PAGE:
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dc.contributor.authorDilling, Lisa
dc.contributor.authorDoney, Scott C.
dc.contributor.authorEdmonds, Jae
dc.contributor.authorGurney, Kevin R.
dc.contributor.authorHarriss, Robert
dc.contributor.authorSchimel, David S.
dc.contributor.authorStephens, Britton B.
dc.contributor.authorStokes, Gerald
dc.date.accessioned2005-11-14T19:32:01Z
dc.date.available2005-11-14T19:32:01Z
dc.date.issued2003-08-14
dc.identifier.citationAnnual Review of Environment and Resources 28 (2003): 521-558en
dc.identifier.urihttp://hdl.handle.net/1912/103
dc.descriptionAuthor Posting. © Annual Reviews, 2003. This article is posted here by permission of Annual Reviews for personal use, not for redistribution. The definitive version was published in Annual Review of Environment and Resources 28 (2003): 521-558, doi:10.1146/annurev.energy.28.011503.163443.
dc.description.abstractAgriculture and industrial development have led to inadvertent changes in the natural carbon cycle. As a consequence, concentrations of carbon dioxide and other greenhouse gases have increased in the atmosphere and may lead to changes in climate. The current challenge facing society is to develop options for future management of the carbon cycle. A variety of approaches has been suggested: direct reduction of emissions, deliberate manipulation of the natural carbon cycle to enhance sequestration, and capture and isolation of carbon from fossil fuel use. Policy development to date has laid out some of the general principles to which carbon management should adhere. These are summarized as: how much carbon is stored, by what means, and for how long. To successfully manage carbon for climate purposes requires increased understanding of carbon cycle dynamics and improvement in the scientific capabilities available for measurement as well as for policy needs. The specific needs for scientific information to underpin carbon cycle management decisions are not yet broadly known. A stronger dialogue between decision makers and scientists must be developed to foster improved application of scientific knowledge to decisions. This review focuses on the current knowledge of the carbon cycle, carbon measurement capabilities (with an emphasis on the continental scale) and the relevance of carbon cycle science to carbon sequestration goals.en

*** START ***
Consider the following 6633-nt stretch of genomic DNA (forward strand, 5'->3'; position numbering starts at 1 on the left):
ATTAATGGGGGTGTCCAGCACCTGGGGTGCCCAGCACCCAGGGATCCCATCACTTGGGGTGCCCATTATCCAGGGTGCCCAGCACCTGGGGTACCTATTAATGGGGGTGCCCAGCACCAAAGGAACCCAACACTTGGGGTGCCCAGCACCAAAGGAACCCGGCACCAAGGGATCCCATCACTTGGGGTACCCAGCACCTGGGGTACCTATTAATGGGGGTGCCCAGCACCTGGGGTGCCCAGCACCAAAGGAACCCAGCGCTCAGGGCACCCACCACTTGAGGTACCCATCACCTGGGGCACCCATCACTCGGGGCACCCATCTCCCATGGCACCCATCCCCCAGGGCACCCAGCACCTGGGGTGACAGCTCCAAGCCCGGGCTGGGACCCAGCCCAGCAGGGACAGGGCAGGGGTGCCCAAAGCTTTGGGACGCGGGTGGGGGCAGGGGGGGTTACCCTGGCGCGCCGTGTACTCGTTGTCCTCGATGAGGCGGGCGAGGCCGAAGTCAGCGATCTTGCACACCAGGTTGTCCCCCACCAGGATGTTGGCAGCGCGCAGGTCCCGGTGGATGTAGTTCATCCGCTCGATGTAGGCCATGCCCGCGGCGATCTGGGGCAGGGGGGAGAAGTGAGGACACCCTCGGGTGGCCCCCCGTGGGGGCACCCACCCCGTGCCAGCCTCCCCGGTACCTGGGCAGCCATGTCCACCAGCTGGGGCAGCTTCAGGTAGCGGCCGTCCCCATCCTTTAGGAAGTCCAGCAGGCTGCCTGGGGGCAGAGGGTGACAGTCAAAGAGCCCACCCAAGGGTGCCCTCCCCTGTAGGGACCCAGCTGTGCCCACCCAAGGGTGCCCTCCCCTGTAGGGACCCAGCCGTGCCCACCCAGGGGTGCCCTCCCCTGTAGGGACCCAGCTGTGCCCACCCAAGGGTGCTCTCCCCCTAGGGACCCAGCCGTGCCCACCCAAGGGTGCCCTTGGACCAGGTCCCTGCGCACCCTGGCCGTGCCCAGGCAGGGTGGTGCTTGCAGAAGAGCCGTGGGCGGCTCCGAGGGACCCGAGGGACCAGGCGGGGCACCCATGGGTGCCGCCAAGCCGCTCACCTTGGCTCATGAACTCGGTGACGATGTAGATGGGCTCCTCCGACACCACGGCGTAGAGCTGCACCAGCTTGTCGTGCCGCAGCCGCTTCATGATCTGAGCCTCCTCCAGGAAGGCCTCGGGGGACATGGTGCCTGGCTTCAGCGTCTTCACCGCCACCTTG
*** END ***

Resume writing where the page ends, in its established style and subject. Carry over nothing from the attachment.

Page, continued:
dc.description.sponsorshipThe National Center for Atmospheric Research is supported by the National Science Foundation.en
dc.format.extent406392 bytes
dc.format.mimetypeapplication/pdf
dc.language.isoen_USen
dc.publisherAnnual Reviewsen
dc.relation.urihttps://doi.org/10.1146/annurev.energy.28.011503.163443
dc.subjectCarbon sequestrationen
dc.subjectMeasurement techniquesen
dc.subjectClimateen
dc.subjectKyoto protocolen
dc.titleRole of carbon cycle observations and knowledge in carbon managementen
dc.typeArticleen
dc.identifier.doi10.1146/annurev.energy.28.011503.163443


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